The Coalition on the Movement for Telecommunication Law Reform and Section 66(d) Abolition was founded in January 2017. Many people have been charged under the article, and it is not enough to amend it without regard to public opinion, said Maung Saung Kha who is active in the campaign. The coalition sent its research and suggestions on the law to government officials on 22 June 2017, including the Ministry of Transportation and Telecommunications and the Amyotha Hluttaw Bill Committee. (“22 groups launch online drive against Section 66(d))

Any citizen could use Section 66(d) to sue for alleged online abuse, regardless of whether they were the subject of the comments. The use of the law for alleged defamation has been controversial because of its harsh penalties and also because suspects (accused) are normally refused bail. It is often used to jail journalists and political activists during prolonged trials.

On 7 March 2017, Ko Swe Win was accused for insulting nationalist monk U Wirathu. Ko Swe Win, a human rights activist and editor in chief of the news agency Myanmar Now, received the Schuman Award for his merits in uncovering human rights violations through his investigative journalism, and determined fight for freedom of expression in Myanmar. (“Myanmar activists receive EU’s 2018 Schuman Award for Human Rights)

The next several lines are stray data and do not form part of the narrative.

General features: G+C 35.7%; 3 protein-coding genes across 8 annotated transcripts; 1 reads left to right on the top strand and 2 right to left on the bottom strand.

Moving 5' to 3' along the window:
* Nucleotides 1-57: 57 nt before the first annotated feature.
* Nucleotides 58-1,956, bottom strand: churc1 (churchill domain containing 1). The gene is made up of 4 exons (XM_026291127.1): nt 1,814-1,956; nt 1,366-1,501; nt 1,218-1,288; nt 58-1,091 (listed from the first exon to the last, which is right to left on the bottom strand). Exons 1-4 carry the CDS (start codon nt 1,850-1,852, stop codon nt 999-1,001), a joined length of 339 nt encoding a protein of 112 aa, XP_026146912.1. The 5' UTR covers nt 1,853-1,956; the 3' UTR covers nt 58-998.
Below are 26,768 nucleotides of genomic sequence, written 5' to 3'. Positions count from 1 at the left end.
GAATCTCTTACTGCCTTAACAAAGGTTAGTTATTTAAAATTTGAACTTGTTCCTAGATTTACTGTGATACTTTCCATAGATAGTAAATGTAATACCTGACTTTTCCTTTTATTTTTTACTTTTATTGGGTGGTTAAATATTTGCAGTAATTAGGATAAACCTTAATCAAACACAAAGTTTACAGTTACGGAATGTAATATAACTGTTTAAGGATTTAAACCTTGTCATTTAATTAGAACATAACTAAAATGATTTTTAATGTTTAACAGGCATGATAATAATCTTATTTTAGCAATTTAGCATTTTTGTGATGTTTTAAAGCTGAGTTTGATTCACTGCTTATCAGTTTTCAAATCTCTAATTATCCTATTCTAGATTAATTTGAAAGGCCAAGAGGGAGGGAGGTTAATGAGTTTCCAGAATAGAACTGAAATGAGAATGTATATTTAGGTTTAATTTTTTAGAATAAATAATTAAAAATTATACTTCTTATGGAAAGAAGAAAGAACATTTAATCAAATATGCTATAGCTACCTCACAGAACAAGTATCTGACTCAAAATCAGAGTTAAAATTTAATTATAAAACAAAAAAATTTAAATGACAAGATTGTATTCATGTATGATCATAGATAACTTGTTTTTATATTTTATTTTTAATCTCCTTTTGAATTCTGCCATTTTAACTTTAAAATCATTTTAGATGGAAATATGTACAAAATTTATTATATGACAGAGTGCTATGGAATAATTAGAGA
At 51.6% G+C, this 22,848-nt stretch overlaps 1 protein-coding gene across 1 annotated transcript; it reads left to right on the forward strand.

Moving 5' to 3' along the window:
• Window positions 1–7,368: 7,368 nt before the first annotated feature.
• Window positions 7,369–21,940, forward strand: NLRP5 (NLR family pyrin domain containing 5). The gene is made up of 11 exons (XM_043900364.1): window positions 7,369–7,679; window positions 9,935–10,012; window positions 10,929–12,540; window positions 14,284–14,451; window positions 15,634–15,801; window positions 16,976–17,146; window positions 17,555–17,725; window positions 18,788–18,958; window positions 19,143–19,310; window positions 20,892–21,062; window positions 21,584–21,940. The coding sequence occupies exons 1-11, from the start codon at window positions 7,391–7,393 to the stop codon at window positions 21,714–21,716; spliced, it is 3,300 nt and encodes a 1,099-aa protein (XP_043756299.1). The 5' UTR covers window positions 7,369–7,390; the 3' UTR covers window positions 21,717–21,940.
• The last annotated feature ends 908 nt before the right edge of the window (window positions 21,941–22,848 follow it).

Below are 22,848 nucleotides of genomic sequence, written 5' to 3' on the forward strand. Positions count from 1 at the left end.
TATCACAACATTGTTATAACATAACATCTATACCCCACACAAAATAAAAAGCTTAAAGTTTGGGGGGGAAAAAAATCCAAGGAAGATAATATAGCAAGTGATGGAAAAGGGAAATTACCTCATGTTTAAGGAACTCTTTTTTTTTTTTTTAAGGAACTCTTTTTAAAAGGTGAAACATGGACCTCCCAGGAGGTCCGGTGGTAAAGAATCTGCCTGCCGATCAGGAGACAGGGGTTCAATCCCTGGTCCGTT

The role of the Myanmar Press Council is to bring about an agreement or reconciliation in case of media disputes. The Press Council said it could not address cases if they are brought up to the courts.

Representatives of journalists’ associations Myanmar Journalists Association (MJA), Myanmar Journalists Network (MJN), Myanmar Journalists Union (MJU), Burma News International (BNI), and Myanmar Media Lawyers Network released a joint statement dated 13 November 2016 calling on the Press Council to play its role as negotiator in cases against journalists. The Press Council often suggests that media stakeholders and authorities use the existing Media Law to resolve disagreements.

 

Self-censorship at large

Media outlets in Myanmar do not need to undergo a censorship office unlike before. But they still have to take extra care when publishing sensitive issues as the military has in its disposal existing laws that bar freedom of expression.

All news media outlets are used to self-censorship avoiding confrontation with the government and military. Majority of daily newspapers, radio and television stations are under the supervision of the State. Whatever private journals, magazines, FM radios and television channels were there, they have to work inflexibly under the regulations set by their media owners and editors.

There is a concern among journalists’ organizations including ethnic media outlets about the media monopoly pattern.

The Ministry of Information (MOI) is working on a plan to rebuild the state-run newspapers – New Light of Myanmar, The Mirror, and MRTV – into a model of public service media using public funding for public interest reporting with editorial independence.